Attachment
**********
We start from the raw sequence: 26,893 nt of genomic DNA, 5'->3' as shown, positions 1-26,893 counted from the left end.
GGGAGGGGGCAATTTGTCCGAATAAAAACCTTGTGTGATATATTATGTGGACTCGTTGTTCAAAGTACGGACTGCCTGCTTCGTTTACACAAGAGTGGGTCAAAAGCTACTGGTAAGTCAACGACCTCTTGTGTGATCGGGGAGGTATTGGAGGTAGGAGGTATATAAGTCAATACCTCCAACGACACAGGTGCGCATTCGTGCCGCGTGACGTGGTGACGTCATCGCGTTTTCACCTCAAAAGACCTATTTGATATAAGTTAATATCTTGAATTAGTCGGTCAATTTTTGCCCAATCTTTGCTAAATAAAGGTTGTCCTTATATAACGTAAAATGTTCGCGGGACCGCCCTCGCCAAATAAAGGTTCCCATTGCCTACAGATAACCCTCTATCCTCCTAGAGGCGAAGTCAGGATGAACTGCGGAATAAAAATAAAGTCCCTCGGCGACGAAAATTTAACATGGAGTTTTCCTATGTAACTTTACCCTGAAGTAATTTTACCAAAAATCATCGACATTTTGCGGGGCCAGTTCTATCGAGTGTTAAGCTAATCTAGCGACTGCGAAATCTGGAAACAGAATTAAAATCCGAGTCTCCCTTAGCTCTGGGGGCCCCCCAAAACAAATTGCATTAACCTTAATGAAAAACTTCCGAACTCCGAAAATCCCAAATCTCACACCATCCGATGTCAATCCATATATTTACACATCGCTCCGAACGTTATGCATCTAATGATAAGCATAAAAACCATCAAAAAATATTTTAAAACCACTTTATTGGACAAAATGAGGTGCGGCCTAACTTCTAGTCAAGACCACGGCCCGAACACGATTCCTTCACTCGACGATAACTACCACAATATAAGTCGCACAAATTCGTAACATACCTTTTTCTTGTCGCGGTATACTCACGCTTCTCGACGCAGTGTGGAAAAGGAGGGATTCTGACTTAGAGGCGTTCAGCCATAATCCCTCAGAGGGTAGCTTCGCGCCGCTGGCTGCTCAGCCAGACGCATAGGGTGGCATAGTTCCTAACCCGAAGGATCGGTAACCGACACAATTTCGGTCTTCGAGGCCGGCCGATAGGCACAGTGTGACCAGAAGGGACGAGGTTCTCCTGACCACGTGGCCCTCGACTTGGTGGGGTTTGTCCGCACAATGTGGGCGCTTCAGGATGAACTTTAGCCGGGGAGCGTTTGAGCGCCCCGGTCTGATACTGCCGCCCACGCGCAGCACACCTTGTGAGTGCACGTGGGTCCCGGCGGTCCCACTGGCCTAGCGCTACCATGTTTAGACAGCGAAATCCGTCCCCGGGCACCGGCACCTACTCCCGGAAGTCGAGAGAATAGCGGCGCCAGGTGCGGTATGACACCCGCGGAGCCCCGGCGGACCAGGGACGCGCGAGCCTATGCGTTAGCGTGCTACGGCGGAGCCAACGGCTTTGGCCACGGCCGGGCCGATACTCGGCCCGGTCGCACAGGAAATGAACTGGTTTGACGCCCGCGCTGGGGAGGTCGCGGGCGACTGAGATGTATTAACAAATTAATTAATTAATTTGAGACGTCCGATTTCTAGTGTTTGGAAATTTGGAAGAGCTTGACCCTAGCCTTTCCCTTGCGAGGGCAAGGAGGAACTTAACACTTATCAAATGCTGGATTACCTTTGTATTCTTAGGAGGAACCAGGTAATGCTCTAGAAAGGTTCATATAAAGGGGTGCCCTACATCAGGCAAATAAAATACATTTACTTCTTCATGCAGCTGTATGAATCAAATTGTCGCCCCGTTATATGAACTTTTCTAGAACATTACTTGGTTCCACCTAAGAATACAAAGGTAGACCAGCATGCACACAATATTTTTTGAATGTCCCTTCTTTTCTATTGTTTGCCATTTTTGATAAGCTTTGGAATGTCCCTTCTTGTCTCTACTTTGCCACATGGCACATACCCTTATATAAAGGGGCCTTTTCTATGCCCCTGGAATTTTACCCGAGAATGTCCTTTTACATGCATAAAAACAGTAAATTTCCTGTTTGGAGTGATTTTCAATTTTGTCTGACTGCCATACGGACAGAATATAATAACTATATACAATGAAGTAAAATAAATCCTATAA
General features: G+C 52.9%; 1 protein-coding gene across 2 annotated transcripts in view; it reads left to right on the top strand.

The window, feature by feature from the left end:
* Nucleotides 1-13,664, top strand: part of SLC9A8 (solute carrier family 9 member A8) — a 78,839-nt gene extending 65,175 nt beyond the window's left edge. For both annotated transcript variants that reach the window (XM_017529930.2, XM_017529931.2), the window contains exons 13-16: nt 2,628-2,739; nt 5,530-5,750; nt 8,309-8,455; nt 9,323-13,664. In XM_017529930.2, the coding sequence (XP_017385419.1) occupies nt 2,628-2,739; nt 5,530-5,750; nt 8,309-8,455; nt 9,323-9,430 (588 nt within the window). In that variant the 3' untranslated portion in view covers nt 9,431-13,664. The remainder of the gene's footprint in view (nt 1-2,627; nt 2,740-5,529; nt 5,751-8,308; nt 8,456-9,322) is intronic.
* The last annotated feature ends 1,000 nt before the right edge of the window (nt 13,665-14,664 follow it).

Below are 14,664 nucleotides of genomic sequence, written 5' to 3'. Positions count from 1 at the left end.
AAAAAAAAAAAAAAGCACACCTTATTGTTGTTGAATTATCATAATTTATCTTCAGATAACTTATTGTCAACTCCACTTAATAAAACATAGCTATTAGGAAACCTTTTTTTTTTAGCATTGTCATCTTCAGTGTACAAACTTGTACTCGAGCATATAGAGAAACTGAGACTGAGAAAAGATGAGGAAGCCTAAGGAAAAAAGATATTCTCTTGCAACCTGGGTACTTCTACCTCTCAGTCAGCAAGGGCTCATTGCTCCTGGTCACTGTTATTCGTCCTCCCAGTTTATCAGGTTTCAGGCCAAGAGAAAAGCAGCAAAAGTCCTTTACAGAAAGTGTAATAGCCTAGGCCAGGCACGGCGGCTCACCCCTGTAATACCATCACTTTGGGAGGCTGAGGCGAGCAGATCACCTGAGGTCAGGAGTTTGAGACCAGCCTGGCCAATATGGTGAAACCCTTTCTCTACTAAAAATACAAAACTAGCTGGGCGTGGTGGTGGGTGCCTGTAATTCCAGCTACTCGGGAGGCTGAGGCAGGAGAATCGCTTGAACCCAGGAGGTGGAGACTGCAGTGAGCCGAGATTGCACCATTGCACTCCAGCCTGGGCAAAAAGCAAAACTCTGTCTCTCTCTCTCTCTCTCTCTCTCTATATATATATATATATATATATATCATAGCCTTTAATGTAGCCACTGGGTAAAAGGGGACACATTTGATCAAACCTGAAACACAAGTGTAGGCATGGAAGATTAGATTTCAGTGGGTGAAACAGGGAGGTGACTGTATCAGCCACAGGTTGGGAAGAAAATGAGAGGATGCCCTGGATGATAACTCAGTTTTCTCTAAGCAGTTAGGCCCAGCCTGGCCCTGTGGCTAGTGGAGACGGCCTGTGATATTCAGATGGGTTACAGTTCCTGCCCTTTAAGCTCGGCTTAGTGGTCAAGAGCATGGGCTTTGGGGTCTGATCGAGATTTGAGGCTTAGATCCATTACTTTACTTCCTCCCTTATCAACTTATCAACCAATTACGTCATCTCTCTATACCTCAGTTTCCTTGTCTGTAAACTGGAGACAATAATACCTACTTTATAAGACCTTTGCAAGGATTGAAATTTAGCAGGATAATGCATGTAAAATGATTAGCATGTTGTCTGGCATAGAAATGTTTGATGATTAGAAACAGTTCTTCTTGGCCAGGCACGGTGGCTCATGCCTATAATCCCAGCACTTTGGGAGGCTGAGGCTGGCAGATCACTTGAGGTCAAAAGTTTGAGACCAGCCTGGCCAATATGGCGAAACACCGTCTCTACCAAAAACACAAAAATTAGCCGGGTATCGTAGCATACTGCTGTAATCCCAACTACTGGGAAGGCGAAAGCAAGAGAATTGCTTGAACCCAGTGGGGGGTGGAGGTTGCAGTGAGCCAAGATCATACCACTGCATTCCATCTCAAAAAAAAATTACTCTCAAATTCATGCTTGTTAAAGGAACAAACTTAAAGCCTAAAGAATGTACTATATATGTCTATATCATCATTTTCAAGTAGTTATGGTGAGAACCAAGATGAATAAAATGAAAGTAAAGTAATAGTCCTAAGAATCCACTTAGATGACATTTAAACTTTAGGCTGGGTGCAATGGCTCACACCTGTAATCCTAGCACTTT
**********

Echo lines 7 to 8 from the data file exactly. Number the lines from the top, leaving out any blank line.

Below are 14,664 nucleotides of genomic sequence, written 5' to 3'. Positions count from 1 at the left end.
AAAAAAAAAAAAAAGCACACCTTATTGTTGTTGAATTATCATAATTTATCTTCAGATAACTTATTGTCAACTCCACTTAATAAAACATAGCTATTAGGAAACCTTTTTTTTTTAGCATTGTCATCTTCAGTGTACAAACTTGTACTCGAGCATATAGAGAAACTGAGACTGAGAAAAGATGAGGAAGCCTAAGGAAAAAAGATATTCTCTTGCAACCTGGGTACTTCTACCTCTCAGTCAGCAAGGGCTCATTGCTCCTGGTCACTGTTATTCGTCCTCCCAGTTTATCAGGTTTCAGGCCAAGAGAAAAGCAGCAAAAGTCCTTTACAGAAAGTGTAATAGCCTAGGCCAGGCACGGCGGCTCACCCCTGTAATACCATCACTTTGGGAGGCTGAGGCGAGCAGATCACCTGAGGTCAGGAGTTTGAGACCAGCCTGGCCAATATGGTGAAACCCTTTCTCTACTAAAAATACAAAACTAGCTGGGCGTGGTGGTGGGTGCCTGTAATTCCAGCTACTCGGGAGGCTGAGGCAGGAGAATCGCTTGAACCCAGGAGGTGGAGACTGCAGTGAGCCGAGATTGCACCATTGCACTCCAGCCTGGGCAAAAAGCAAAACTCTGTCTCTCTCTCTCTCTCTCTCTCTCTATATATATATATATATATATATATCATAGCCTTTAATGTAGCCACTGGGTAAAAGGGGACACATTTGATCAAACCTGAAACACAAGTGTAGGCATGGAAGATTAGATTTCAGTGGGTGAAACAGGGAGGTGACTGTATCAGCCACAGGTTGGGAAGAAAATGAGAGGATGCCCTGGATGATAACTCAGTTTTCTCTAAGCAGTTAGGCCCAGCCTGGCCCTGTGGCTAGTGGAGACGGCCTGTGATATTCAGATGGGTTACAGTTCCTGCCCTTTAAGCTCGGCTTAGTGGTCAAGAGCATGGGCTTTGGGGTCTGATCGAGATTTGAGGCTTAGATCCATTACTTTACTTCCTCCCTTATCAACTTATCAACCAATTACGTCATCTCTCTATACCTCAGTTTCCTTGTCTGTAAACTGGAGACAATAATACCTACTTTATAAGACCTTTGCAAGGATTGAAATTTAGCAGGATAATGCATGTAAAATGATTAGCATGTTGTCTGGCATAGAAATGTTTGATGATTAGAAACAGTTCTTCTTGGCCAGGCACGGTGGCTCATGCCTATAATCCCAGCACTTTGGGAGGCTGAGGCTGGCAGATCACTTGAGGTCAAAAGTTTGAGACCAGCCTGGCCAATATGGCGAAACACCGTCTCTACCAAAAACACAAAAATTAGCCGGGTATCGTAGCATACTGCTGTAATCCCAACTACTGGGAAGGCGAAAGCAAGAGAATTGCTTGAACCCAGTGGGGGGTGGAGGTTGCAGTGAGCCAAGATCATACCACTGCATTCCATCTCAAAAAAAAATTACTCTCAAATTCATGCTTGTTAAAGGAACAAACTTAAAGCCTAAAGAATGTACTATATATGTCTATATCATCATTTTCAAGTAGTTATGGTGAGAACCAAGATGAATAAAATGAAAGTAAAGTAATAGTCCTAAGAATCCACTTAGATGACATTTAAACTTTAGGCTGGGTGCAATGGCTCACACCTGTAATCCTAGCACTTT